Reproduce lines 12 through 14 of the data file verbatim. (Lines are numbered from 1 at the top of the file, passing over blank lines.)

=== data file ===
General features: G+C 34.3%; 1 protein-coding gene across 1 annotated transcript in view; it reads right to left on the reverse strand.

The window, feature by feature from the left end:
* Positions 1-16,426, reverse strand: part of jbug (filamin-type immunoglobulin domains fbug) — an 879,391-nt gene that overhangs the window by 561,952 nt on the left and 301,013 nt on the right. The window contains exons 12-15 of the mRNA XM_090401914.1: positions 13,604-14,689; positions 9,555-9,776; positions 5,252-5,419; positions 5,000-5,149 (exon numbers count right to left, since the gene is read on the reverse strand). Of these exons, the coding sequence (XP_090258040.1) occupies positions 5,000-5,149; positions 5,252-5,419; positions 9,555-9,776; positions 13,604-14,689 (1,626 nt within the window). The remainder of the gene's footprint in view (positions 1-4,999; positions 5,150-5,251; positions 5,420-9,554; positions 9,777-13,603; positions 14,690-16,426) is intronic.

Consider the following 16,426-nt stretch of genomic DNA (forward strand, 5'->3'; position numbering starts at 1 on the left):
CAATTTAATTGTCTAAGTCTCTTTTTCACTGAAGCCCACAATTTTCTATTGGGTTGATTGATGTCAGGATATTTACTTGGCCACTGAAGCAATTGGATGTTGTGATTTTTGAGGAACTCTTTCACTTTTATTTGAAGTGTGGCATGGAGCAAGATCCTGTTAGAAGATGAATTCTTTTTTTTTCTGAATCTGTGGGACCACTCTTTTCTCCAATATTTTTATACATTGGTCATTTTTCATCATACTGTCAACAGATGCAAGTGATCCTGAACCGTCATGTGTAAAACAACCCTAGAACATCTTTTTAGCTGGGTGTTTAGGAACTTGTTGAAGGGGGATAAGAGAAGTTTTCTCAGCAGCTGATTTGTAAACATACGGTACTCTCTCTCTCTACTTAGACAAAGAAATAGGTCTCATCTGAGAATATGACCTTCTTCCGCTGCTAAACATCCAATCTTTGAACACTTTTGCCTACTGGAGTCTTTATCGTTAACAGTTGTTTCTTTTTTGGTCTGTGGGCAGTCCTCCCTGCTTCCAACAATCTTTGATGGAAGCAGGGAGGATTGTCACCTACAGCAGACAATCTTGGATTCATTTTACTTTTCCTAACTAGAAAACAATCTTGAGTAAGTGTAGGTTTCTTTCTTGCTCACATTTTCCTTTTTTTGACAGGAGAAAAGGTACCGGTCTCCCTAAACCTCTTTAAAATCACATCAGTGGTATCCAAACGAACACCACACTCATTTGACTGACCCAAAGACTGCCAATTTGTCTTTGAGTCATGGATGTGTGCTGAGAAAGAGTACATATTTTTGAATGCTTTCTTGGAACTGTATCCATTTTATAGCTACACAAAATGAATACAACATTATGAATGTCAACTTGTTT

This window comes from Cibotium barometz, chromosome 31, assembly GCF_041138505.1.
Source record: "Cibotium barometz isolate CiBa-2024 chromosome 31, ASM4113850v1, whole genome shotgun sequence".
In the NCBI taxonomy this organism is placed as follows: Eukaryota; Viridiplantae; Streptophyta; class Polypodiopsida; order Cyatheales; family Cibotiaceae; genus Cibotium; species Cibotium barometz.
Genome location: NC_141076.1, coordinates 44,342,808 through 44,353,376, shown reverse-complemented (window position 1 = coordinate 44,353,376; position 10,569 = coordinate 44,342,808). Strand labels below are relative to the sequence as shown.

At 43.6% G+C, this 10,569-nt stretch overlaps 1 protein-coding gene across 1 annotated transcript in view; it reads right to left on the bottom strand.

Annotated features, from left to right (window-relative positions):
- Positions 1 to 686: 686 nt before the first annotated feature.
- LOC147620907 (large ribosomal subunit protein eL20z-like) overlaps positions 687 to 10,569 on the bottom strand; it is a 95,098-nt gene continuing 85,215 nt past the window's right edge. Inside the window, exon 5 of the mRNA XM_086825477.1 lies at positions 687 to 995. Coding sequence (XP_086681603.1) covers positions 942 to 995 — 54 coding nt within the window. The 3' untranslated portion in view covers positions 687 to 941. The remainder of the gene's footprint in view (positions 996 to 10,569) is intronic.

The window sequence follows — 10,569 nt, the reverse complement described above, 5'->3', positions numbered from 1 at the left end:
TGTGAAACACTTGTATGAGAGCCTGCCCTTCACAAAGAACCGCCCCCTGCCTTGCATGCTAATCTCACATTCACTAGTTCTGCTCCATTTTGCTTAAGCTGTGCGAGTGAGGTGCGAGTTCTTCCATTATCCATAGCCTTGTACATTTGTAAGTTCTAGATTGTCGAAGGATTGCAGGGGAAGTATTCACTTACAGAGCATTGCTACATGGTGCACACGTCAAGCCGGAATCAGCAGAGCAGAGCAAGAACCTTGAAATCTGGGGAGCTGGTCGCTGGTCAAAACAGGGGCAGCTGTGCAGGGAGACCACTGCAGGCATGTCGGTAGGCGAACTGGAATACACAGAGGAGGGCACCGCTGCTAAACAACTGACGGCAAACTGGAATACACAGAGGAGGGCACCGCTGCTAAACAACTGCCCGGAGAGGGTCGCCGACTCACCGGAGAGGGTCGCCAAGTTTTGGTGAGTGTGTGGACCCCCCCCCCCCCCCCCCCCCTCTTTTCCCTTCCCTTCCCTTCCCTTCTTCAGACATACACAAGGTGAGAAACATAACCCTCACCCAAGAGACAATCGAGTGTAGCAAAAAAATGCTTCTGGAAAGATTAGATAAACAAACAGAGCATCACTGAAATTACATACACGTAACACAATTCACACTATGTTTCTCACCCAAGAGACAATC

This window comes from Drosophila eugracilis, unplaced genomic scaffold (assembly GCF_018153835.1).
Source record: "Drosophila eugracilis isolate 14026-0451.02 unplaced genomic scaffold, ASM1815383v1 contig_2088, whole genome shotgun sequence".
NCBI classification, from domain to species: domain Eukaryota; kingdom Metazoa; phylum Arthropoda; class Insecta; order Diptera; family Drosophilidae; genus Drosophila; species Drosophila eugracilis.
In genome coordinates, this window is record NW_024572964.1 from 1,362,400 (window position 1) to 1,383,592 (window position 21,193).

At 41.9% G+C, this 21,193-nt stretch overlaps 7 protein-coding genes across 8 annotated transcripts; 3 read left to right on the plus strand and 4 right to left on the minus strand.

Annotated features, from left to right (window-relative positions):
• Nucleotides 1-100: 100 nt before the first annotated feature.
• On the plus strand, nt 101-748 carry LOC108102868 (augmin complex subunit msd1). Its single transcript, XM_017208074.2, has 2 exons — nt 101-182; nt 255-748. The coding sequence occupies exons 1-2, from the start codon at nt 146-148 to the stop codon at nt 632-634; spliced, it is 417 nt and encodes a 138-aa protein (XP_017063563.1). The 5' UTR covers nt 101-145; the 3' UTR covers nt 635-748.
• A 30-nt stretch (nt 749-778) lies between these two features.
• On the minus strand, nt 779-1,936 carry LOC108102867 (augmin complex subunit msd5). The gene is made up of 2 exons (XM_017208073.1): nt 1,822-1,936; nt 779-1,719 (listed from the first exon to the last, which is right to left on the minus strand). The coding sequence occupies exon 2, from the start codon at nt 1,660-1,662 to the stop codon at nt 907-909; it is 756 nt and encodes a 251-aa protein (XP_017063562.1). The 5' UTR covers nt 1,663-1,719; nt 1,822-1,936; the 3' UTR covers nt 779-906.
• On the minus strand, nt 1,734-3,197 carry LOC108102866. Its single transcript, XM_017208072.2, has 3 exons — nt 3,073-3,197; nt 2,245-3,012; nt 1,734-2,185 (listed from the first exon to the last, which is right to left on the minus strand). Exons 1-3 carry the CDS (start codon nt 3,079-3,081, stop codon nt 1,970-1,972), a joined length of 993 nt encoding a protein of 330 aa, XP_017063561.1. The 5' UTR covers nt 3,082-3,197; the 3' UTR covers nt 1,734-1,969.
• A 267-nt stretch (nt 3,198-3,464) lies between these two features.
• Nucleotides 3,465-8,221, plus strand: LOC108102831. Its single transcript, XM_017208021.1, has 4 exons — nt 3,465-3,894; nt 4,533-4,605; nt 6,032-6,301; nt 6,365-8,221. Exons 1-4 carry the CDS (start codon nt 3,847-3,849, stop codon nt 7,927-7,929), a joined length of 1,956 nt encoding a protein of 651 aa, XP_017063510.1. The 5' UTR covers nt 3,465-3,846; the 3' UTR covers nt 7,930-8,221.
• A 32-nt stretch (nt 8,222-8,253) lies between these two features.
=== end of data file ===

- Positions 1 to 686: 686 nt before the first annotated feature.
- LOC147620907 (large ribosomal subunit protein eL20z-like) overlaps positions 687 to 10,569 on the bottom strand; it is a 95,098-nt gene continuing 85,215 nt past the window's right edge. Inside the window, exon 5 of the mRNA XM_086825477.1 lies at positions 687 to 995. Coding sequence (XP_086681603.1) covers positions 942 to 995 — 54 coding nt within the window. The 3' untranslated portion in view covers positions 687 to 941. The remainder of the gene's footprint in view (positions 996 to 10,569) is intronic.

The window sequence follows — 10,569 nt, the reverse complement described above, 5'->3', positions numbered from 1 at the left end: